In 1936, a young man of 16 left his home in China to come to Singapore, becoming an apprentice at his uncle’s goldsmith shop here.
12 years later, Mr Chng Tok Ngam, together with his father-in-law, established Poh Heng Jewellery and opened its first store at 691 North Bridge Road.
“Unfortunately, both the uncle’s goldsmith shop and Poh Heng’s original shop were demolished to make way for urban redevelopment in Singapore,” said Pamela Seow, grand-daughter of the late Mr Chng.
The homegrown jewellery company celebrated its 70th anniversary last year, and we spoke to Pamela on how it has moulded itself into a trusted Singapore brand, and how it will continue to shine bright into the future.
Jewellery As A Status Symbol, Fashion Statement, And Art
In its early days, the late Mr Chng worked with artists to conceptualise and sketch drafts of different designs before it went into production, where the final designs would be “artfully handcrafted into exquisite jewellery pieces by master craftsmen”.
Jewellery-making was considered a skillset belonging to a niche group of highly-skilled craftsmen.
In the 1950s, after Poh Heng was founded, dual-function jewellery was a trend, Pamela shared.
“Jewelleries then were considered as a status symbol for ornamental purposes as well as to serve various functions,” she explained.
Scroll lockets were worn as a pendant to hold amulets within it, while a solid gold pen could conceal an ear pick.
“Back then, jewellery [also] meant yellow gold, for it was as much an investment as an ornament,” Pamela said.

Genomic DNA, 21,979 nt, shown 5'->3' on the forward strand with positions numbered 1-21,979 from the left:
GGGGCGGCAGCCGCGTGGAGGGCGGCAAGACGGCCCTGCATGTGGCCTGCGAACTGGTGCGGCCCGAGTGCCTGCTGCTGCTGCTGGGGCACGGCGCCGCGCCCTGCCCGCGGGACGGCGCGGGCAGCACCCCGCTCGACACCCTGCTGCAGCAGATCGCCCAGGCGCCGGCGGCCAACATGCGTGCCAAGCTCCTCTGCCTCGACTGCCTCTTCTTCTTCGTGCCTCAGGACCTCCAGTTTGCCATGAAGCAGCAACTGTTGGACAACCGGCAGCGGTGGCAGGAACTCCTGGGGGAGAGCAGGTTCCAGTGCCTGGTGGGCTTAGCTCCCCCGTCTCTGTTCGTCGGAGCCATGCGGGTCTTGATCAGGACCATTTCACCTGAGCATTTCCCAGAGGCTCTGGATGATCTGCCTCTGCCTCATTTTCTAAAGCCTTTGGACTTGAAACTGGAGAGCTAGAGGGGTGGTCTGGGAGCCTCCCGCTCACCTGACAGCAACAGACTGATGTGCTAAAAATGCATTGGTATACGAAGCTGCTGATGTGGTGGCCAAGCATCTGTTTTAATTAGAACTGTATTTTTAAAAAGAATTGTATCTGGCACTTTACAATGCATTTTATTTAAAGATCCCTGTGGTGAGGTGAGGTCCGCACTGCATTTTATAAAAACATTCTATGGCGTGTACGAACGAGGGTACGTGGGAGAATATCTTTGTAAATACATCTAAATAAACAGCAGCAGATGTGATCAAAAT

At that time, people could tell a person’s social status by looking at their jewellery, as wealthy patrons would turn their gold jewellery into stylish accessories.
“Fashionable ladies of the era decorated their beautiful coiffeurs with intricate gold hair pins; Peranakan ladies wore brooches or kerosang made of gold and diamonds,” Pamela described.
“[The] men, too, towkays especially, asked for men’s accessories in gold.”
Jewellery design trends in the ’60s were colourful as precious and semi-precious stones such as studded jade, turquoise rubies, and alexandrites adorned precious metals.
“Jewellery techniques started advancing in the 1970s, as machines added new symmetry and higher shine to ornaments,” Pamela said.
“Designs evolved and surfaces got more three-dimensional. White gold made an entry and diamonds set in white gold began to become popular.”
The ’70s was described as an “adventurous and quirky” decade and lines and colours in jewellery reflected that.
The theme in fashion in the 1980s was ‘power’, Pamela noted, and jewellery during the time was more elaborate and meticulously-crafted using bigger diamonds and plenty of gold as it made a comeback.
“As the world globalised beginning in the 1990s, jewellery designs started to take on an international look, with larger diamonds, finer gold, and designs inspired by the trend capitals of France, Italy, and Japan,” Pamela told us.
Poh Heng has gone through all of these trends, continuing to be an industry leader that invests in research and development, and “translating the latest and upcoming trends into distinctive design”, the 36-year-old shared.
Success Takes More Than ‘Precious Luck’
Like many second- and third-generation business owners, Pamela grew up with the company as her mother used to bring her along to work.
Pamela is now in her 11th year at Poh Heng and was the marketing and communications manager until she assumed the role of Assistant General Manager this year.
Her mother is currently the Managing Director of Poh Heng since the passing of Mr Chng Seng Mok, Pamela’s uncle.
Before she came onboard the family business, she worked in a marketing and communications role at an international bank.